Seniors would rather risk COVID-19 than be lonely, BC survey suggests

"This knowledge must guide us as we focus on the ultimate goal…quality of life."


A new survey released by the Office of the Seniors Advocate BC shows that residents of long-term care and assisted living (LTC/AL) facilities would rather risk potentially contracting coronavirus than not spend time with their families.

"Residents have told us that contracting COVID-19 is not their biggest fear," the report reads. "Their bodies and minds may be diminished in function but they can still, in many cases, understand risk, know they are nearing the end of their life and know, with absolute certainty, that spending time–meaningful time–with the people they love is what they want most."

The survey data reveals that both the frequency and durations of visits to LTC/AL facilities have declined. Prior to the pandemic, 55 percent of visitors to such facilities were visiting more than once a week, and visits lasted longer than an hour 65 percent of the time. Since the COVID-19 pandemic began, only 14 percent of visitors are visiting more than once a week, and only 9 percent visit for an hour or longer at a time.

While many individuals are intentionally limiting their time with their loved ones in order to prevent spreading or catching the virus, about half of all respondents with family in palliative care say they were, due to restrictions, prevented from spending as much time with their loved ones as they would have liked to before they passed away.

Nearly a quarter say they were not allowed to touch their family members and could not kiss them goodbye.

The results has been detrimental for LTC/AL residents. 46 percent of visitors reported that their loved one's physical health had deteriorated since the pandemic began, and 58 percent reported that their loved ones' cognitive function and mood had worsened. Use of antidepressants and antipsychotics were also increased since the pandemic started.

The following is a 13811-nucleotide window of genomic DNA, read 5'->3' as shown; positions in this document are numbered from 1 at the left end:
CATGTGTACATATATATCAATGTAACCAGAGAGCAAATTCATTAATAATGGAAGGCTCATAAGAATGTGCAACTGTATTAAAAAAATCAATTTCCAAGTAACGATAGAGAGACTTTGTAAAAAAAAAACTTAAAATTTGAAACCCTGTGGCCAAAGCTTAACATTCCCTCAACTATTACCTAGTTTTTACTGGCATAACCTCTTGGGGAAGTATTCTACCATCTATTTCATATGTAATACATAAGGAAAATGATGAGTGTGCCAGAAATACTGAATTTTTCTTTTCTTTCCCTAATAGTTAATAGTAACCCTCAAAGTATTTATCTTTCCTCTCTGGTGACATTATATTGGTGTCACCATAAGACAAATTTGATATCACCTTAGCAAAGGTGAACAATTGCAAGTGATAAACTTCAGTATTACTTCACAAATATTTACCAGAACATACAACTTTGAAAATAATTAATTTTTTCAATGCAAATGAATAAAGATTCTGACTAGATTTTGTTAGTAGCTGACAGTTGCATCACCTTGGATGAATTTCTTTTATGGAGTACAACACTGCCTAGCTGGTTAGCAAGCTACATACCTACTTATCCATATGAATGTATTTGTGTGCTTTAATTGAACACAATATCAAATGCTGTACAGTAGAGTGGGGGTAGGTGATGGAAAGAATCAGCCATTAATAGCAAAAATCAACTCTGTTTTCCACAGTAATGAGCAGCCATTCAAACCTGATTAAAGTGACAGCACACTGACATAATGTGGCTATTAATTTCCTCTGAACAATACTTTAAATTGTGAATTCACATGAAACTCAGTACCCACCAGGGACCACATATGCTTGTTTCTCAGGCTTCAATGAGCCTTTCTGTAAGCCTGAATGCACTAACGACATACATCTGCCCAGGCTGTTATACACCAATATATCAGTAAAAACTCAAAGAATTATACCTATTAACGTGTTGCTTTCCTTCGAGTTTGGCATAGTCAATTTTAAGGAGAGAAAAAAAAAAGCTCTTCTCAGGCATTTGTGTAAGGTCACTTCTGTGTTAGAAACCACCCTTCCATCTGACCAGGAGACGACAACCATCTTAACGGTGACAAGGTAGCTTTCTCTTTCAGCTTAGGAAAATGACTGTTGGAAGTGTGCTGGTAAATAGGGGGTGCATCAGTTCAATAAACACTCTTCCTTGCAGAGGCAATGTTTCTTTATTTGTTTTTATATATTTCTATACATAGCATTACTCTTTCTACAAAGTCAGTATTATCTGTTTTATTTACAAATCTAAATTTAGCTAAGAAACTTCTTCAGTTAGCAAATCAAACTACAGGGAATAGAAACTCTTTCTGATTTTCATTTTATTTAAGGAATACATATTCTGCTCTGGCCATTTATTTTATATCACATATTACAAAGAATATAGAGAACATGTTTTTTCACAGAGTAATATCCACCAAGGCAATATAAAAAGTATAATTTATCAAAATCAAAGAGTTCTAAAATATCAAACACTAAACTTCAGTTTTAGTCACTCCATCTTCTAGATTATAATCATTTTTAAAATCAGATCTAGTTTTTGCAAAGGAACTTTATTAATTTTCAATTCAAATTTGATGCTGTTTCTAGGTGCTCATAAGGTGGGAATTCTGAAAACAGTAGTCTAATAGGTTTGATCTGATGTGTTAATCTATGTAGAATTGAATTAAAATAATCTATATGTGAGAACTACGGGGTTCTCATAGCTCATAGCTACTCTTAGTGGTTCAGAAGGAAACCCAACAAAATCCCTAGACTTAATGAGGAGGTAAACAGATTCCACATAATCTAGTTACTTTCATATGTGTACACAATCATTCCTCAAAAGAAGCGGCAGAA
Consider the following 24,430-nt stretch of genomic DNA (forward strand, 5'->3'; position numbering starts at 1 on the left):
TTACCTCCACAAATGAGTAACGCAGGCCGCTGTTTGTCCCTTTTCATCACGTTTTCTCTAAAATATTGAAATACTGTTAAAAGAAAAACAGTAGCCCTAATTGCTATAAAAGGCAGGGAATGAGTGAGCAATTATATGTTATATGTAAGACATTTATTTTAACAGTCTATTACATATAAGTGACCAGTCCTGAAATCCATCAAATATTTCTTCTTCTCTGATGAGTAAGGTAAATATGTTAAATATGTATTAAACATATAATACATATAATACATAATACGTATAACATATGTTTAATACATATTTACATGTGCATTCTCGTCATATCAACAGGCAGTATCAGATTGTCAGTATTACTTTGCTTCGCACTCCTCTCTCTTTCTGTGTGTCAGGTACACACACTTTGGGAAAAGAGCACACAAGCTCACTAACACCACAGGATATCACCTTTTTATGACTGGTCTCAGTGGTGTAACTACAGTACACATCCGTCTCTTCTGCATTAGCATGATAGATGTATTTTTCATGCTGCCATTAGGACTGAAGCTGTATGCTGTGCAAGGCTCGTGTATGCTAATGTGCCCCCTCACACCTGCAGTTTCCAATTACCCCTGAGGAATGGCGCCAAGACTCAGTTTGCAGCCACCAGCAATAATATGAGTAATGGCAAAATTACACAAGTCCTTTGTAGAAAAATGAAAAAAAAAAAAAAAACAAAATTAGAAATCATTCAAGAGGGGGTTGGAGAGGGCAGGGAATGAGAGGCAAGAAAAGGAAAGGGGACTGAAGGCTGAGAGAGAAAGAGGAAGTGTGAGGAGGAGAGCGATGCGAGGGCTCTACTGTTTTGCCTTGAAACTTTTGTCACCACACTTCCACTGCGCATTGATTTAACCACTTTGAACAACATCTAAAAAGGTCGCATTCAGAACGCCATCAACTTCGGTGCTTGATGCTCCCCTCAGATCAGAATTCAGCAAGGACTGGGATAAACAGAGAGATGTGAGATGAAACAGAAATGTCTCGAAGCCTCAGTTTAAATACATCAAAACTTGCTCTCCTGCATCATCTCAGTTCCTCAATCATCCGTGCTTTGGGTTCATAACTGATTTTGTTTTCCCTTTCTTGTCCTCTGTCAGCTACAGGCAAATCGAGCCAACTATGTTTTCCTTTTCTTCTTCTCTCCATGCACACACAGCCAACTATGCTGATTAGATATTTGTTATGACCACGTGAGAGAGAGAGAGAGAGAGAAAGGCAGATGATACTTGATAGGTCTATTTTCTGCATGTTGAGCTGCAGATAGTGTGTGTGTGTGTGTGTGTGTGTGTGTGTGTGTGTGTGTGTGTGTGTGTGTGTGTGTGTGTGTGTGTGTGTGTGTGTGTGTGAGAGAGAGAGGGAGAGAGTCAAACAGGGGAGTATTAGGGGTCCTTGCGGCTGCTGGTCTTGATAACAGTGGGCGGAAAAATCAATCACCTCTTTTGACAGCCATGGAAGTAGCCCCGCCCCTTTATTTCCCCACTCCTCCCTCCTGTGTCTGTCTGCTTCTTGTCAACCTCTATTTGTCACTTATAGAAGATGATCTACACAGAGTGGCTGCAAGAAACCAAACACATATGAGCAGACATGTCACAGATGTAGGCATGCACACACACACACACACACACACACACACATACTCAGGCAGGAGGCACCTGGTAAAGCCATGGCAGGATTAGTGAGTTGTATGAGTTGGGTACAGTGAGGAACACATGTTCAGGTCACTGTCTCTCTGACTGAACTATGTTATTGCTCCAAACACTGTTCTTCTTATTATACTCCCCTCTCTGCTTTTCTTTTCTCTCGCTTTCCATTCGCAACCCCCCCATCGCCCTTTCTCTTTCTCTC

The stark portrait in these facilities mirrors reports from the United States, where doctors similarly noted a decline in physical and mental health among LTC/AL residents.

The report also contains anecdotes from both LTC/AL residents and their visitors, similarly adding to the grim situation of residents.

“My mom was very quiet during our first visit: she acted like her family had given up on her," one testimony reads. "All mom wanted was for me to hug her and for me to let her see me. I wasn’t allowed, I understood but she didn’t." Residents being unable to understand why their loved ones are not visiting them is a common theme among those who provided personal stories.

Another statement reads "I miss hugging [my mother]. I’m everything to her and of course I don’t want her to get sick; however, I don’t think she wants to stay alive if I can’t be right by her side."

The report offers a number of recommendations on how to improve LTC/AL facilities for residents.

The report suggests that not only LTC/AL facilities be allowed to designate residents a long-term visitor who can stay for longer amounts of time, but also recommends that these facilities open themselves up to social visitors too.

"The number of social visitors allowed should reflect the need for immediate family members (adult children, spouses) who are not the designated care partner to see their loved one," the report recommends.

"[As] we near the end of our life, what is most important is spending time with the ones we love. This knowledge must guide us as we focus on the ultimate goal…quality of life."


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